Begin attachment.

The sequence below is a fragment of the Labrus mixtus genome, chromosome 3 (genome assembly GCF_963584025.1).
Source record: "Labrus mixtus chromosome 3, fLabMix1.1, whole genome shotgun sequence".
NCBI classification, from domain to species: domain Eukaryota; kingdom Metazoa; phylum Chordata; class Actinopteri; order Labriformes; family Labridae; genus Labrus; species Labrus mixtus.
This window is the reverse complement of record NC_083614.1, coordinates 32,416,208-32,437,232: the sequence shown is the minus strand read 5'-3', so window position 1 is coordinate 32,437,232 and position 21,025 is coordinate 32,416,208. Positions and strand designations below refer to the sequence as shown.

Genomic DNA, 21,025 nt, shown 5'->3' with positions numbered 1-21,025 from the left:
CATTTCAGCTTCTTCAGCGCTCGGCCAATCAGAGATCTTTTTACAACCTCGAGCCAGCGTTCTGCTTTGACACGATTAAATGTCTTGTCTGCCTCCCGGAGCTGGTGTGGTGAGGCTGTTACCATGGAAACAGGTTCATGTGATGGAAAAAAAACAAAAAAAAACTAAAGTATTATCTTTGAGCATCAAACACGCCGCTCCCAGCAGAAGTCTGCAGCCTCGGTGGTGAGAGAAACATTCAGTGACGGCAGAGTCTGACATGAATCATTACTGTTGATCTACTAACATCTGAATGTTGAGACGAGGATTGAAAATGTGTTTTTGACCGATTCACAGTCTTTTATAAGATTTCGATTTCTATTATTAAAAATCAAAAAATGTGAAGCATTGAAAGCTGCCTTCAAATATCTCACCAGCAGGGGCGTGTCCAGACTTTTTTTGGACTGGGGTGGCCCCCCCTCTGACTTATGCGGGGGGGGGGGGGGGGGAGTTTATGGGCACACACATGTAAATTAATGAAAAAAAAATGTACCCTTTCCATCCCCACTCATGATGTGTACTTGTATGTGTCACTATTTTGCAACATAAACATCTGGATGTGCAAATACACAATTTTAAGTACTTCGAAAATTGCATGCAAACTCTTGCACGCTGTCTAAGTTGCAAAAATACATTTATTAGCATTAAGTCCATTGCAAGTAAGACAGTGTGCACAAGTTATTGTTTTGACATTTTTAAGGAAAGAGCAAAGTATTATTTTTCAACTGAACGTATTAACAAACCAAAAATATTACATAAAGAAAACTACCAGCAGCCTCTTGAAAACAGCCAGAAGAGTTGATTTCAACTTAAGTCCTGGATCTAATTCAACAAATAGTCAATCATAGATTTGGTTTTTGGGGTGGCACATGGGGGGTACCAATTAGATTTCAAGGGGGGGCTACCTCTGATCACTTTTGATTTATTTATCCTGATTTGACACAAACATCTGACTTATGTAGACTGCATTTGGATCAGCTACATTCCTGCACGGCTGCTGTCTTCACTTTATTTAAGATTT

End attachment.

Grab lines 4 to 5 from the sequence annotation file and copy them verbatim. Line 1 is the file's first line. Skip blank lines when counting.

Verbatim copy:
This window is the reverse complement of record NC_083614.1, coordinates 32,416,208-32,437,232: the sequence shown is the minus strand read 5'-3', so window position 1 is coordinate 32,437,232 and position 21,025 is coordinate 32,416,208. Positions and strand designations below refer to the sequence as shown.

Genomic DNA, 21,025 nt, shown 5'->3' with positions numbered 1-21,025 from the left: